As long as I’m up here on my soap box, I just have to ask, why would anybody, ever, eat soup out of a can? Soup out of a can almost always has a ridiculous amount of sodium, if it doesn’t it tastes like a paper towel, and there is always one ingredient you wish there was less of or more of.
Whenever I see women in the soup aisle, it is hard not to imagine their thought process. This one has too much fat. This one has less fat, but so much sodium. This one is low in fat and sodium, but it has 450 calories per serving! This one has the right amount of fat, sodium, calories but it has no protein and it has carrots and Bob hates carrots. This one has no carrots but it has those alphabet letters in it and the therapist told me those give Bobby Jr. low self esteem due to his functional illiteracy. All this stress over something that is pretty disgusting anyway (especially condensed soup, wtf is up with that), is probably manufactured in China and might contain botulism, not to mention you have to rinse out and recycle all those cans.
I know! Why don’t you make some soup from scratch? That way you can control the amount of fat, salt, calories, emotionally draining pasta shapes and life threatening toxins that go into it, plus it will taste delicious and no recycling. Well, maybe less recycling, depending on what you like.
I know, I know, it is so time consuming to avoid botulism. Why not just take your chances? Here’s the thing. It does not take that long. I’ll prove it.
I’m not going to include a recipe here, because while I love recipes, this goes beyond that. This goes to a basic skill of taking things you have and like and making them a soup. So put what you want/what you have into yours, these are a few tips to make it happen fast and come together right.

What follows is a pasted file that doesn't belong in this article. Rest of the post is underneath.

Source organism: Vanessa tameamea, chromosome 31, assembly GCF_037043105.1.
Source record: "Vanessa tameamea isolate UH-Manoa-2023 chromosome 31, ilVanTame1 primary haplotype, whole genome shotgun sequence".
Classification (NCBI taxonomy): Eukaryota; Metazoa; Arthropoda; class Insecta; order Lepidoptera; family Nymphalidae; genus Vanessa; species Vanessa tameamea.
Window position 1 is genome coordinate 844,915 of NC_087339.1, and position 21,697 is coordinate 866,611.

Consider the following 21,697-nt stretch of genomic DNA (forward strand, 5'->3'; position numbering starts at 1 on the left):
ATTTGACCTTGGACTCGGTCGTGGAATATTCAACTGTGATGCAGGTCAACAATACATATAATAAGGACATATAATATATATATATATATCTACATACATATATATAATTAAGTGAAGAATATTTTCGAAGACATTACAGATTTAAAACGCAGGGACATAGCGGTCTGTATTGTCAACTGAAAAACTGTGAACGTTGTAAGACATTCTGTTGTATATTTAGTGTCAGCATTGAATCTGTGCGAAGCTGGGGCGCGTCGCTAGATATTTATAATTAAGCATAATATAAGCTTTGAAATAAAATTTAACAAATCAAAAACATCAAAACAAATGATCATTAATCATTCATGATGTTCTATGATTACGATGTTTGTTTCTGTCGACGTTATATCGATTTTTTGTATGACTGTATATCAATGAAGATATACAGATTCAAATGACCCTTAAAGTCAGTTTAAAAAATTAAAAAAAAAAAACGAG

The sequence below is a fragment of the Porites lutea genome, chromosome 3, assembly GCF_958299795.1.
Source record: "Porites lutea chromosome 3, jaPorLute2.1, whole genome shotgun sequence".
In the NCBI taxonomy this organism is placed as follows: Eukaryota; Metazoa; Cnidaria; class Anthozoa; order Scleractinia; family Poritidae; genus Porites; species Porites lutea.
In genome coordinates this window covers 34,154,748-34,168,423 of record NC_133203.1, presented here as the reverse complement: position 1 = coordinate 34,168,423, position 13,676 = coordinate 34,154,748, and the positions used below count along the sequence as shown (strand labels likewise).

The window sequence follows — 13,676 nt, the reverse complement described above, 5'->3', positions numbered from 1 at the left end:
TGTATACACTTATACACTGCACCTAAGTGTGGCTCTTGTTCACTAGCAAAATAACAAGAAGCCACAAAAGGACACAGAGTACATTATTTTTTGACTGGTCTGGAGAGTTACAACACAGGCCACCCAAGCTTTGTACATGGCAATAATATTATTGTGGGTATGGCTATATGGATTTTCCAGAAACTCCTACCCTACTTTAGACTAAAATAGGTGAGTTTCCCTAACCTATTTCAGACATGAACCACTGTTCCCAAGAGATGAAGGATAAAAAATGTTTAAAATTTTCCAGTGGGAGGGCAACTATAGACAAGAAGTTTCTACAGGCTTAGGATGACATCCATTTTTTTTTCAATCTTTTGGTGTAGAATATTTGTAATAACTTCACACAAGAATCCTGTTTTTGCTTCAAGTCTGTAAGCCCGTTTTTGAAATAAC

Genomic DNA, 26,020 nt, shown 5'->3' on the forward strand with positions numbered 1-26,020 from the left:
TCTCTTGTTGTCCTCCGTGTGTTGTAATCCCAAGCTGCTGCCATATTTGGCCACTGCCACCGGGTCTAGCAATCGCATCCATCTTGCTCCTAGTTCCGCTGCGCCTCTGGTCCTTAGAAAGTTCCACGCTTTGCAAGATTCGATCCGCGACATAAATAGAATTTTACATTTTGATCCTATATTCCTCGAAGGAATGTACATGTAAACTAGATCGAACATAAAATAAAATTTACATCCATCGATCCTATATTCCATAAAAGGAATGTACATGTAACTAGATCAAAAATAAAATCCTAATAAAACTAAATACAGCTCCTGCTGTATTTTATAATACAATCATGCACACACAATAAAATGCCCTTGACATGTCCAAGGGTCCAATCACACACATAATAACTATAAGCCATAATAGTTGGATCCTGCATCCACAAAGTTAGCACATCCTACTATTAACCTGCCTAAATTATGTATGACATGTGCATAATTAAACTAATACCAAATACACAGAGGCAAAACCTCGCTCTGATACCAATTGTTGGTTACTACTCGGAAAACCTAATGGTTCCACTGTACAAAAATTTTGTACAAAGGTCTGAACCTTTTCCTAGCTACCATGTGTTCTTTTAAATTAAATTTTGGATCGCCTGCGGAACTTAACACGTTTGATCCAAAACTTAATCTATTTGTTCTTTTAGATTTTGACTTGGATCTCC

In my house, we like to have a green leafy vegetable with our dinner. Soup is a perfect vehicle for that. When I make soup, I like to prep the green leafies first, because it takes the longest out of everything and once the soup gets going, it goes fast. For this soup I used chard we got from the CSA. (This may be the only time you ever see chard mentioned in this blog.) I trimmed, chopped and washed the stalks, cut the leaves into bite sized pieces and washed them in the salad spinner. Time: 5 minutes ten seconds.
Then I threw a about a tablespoon of olive oil in a stock pot and turned the burner on medium high. While that’s heating, I chop up two onions and a clove of garlic. Time: 4 minutes 37 seconds
I threw the onions, garlic and chard stems into the oil. At this point you have to keep your tasks short so you can attend to the pot. I sliced up some beef sausages we got from 8 o’clock Ranch. Time 1 minute 37 seconds.
I like a lot of protein, but I like to keep the fat content low, so I usually take it easy on the meat and add in some beans. I stirred the onions around and rinsed a can of beans. You don’t need a picture of this. Time: 1 minute 40 seconds.
At this point the onions are translucent and the chard stalks are softened, so I add the sausage. While it’s browning, I season the pot with a little pepper and a bay leaf. Time: 3 minutes.
When the sausage is browned, I drain a little fat out of the pot and add the beans to warm them through. While they are warming, I get out some stock and orzo. Time: 1 minute 15 seconds.
I throw in the quart of stock and a cup of orzo. I bring it up to a boil and clean up a little. Time: 4 minutes 39 seconds.
Once it is at a boil, I lower the heat to a simmer and let the orzo cook. After six minutes I taste it and it is pretty al dente. Time: 6 minutes.
Now I dump the chard onto the top of the soup and stir it in. The heat of the soup is enough to wilt it. Time: 1 minute 38 seconds.
If you add up all these times, it took me less than 28 minutes to make this soup. It made about two dinner size servings and my husband and I both had some for lunch the next day. It was extremely flavorful. It had everything I wanted and nothing I didn’t want. I felt good about where (most of) the ingredients came from. Nobody had a nervous breakdown from pasta shaped like ninja turtles.
Yes, it took me thirty minutes instead of one minute, but that stuff right there, is totally worth it to me.
So, I really appreciate Jennifer Adams letting me tell my food story while she was on vacation this week. You guys are lucky to have her. Thanks to everyone who read and commented, you made it fun.